And where is Bush while all this happening. Well, the other day I saw him actually hanging out with some Venezuelan chick, uh, what’s her name? Umm, I can’t think of her name right now but you know who I’m talking about - the anorexic looking one. So when I heard Bush was meeting with her I thought, good, maybe he’s finally doing something about this.

But then I saw the video and I realized he wasn’t. For Christ’s sake the whole time he was just staring at her legs drooling, probably thinking he was going to get lucky that night (you know Clinton would have).

Jesus, this guy needs to wake up. HELLO, EARTH TO BUSH; EARTH TO BUSH. I realize you may not know it because you just ride around in the back of a limo and never have to pump gas yourself but the price of gas is over $2 and heading North. Something needs to be done about Chavez – like NOW.

Ok, enough of my rant. I need to get out of here before OW shows up again. But please people, if there are any Americans out there (and no, fucking South Americans don’t count as Americans, that’s more crap that Chavez is infecting people with) please write your congress people about this. Nothing fancy. Just keep it simple. Something like “Hi, I’m an American and I’m sick of high gas prices. Bomb Venezuela.”

Bye everyone. Oh, I almost forgot, God Bless America, God Bless SUVs, and God Bless Cheap Gasoline.


Is the Left good for the economy? 

Here is some interesting data from economy.com via today's Wall Street Journal. It is the GDP growth for the most recent quarter for the major Latin American countries. I will give the data by country and list the political leanings of the respective presidents. Apoligies in advance for not knowing how to do tables in HTML:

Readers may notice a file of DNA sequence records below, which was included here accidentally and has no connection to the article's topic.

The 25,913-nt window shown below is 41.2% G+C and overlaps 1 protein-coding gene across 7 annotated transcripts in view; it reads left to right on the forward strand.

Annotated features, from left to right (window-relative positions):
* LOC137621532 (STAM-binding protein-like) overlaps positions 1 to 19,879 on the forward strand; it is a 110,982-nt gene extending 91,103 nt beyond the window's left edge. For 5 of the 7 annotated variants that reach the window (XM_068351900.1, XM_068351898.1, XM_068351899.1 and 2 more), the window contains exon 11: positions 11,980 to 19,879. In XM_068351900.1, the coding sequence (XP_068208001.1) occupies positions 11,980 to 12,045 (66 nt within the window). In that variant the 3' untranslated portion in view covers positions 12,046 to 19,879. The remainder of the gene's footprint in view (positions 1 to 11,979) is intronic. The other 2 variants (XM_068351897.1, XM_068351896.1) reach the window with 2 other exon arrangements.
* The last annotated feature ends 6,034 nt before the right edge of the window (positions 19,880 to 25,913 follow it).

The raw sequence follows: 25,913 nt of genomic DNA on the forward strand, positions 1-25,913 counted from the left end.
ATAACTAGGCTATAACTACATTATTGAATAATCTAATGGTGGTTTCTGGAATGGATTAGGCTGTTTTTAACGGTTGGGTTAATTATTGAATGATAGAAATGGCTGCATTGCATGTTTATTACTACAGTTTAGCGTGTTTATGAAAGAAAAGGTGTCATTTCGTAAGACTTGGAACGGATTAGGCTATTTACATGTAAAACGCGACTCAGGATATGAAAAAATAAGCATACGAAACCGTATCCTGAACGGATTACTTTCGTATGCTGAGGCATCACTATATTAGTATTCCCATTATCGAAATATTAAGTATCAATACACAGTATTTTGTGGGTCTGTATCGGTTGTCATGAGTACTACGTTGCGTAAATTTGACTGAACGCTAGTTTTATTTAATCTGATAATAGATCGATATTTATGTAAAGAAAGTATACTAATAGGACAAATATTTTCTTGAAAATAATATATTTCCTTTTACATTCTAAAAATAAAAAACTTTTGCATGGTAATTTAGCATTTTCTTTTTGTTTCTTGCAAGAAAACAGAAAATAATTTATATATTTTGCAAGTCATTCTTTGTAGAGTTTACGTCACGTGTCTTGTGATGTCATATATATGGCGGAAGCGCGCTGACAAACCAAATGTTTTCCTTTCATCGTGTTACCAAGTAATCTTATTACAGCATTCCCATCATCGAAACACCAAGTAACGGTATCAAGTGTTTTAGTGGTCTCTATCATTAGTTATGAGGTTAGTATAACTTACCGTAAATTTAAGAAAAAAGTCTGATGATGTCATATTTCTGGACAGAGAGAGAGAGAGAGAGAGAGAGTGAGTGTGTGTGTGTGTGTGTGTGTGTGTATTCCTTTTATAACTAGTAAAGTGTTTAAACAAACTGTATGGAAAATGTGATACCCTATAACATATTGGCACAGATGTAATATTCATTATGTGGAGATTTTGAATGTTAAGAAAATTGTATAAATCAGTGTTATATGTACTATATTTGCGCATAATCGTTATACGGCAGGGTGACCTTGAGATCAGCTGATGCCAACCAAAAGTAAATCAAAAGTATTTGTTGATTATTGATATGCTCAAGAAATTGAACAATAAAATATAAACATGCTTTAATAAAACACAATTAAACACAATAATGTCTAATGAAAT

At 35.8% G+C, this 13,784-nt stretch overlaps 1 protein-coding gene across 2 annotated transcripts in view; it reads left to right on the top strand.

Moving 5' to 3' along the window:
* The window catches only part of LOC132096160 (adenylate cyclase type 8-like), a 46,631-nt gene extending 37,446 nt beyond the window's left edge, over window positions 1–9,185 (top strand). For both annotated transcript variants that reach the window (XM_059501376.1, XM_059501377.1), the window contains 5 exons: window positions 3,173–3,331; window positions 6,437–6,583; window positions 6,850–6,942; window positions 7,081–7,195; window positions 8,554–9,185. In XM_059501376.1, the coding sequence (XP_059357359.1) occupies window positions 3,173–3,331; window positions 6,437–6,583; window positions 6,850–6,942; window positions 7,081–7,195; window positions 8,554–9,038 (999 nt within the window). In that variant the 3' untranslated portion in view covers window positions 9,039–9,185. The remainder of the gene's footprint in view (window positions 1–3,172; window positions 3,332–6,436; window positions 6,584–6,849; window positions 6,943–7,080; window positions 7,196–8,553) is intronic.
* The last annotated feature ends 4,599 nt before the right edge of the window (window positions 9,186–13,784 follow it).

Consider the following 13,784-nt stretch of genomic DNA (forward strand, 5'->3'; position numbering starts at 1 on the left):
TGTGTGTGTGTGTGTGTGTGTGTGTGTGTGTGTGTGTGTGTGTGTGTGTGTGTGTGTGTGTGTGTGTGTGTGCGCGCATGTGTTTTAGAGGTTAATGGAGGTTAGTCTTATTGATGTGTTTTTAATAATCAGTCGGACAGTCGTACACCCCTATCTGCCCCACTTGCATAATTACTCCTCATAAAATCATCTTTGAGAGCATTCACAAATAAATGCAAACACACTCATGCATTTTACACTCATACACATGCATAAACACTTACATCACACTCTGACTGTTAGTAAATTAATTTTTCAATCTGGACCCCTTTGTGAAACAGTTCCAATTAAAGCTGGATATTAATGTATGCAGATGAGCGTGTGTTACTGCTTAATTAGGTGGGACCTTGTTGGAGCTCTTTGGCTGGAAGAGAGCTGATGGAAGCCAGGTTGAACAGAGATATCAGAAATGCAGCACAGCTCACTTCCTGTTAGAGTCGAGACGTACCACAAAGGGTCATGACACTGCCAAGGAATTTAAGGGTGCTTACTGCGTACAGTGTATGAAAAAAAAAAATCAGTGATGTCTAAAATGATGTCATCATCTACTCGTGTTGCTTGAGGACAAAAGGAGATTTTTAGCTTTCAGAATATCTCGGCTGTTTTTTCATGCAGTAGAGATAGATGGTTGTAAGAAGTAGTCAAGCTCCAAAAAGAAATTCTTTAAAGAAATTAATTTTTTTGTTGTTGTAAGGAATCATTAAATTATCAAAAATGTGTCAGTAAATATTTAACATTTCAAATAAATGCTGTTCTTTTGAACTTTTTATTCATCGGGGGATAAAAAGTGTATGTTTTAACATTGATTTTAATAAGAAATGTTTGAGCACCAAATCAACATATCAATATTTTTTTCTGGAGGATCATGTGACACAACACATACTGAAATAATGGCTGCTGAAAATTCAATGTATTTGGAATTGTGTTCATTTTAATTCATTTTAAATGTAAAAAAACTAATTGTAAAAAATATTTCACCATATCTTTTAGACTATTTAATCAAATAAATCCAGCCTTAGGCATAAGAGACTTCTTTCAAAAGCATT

Country/President/Pol Leaning/GDP Growth




Brazil/De Silva/Left/6.2%




Hmmm. the further to the right the lower the rate of growth? Interesting


The check is in the mail 

Yesterday it was speculated that Maria Machado went to meet Bush to pick up a check for her organization Sumate. Irrespective of when the actual checks get handed out today we have confirmation that indeed the U.S. government intends to give Sumate even more money.

Yesterday a number of U.S. congress people were visiting with their counterparts at the Venezuelan National Assembly. The ostensible purpose of the meeting was to discuss drugs. However, Frank Wolf, a Republican from Virginia, instead took the opportunity to say that he thought that freedoms were threatened in Venezuela, that he didn’t understand why Maria Machado was being prosecuted , and that the U.S. government planned to give Sumate even more money than they already have. So Machado hit the trifecta, she got a visa to go to the U.S. (something not easy to get if you support Chavez, Chavez himself was denied one), she got to meet with Bush (ok, so that is nothing to brag about but she got to see the inside of the White House), and she gets a check.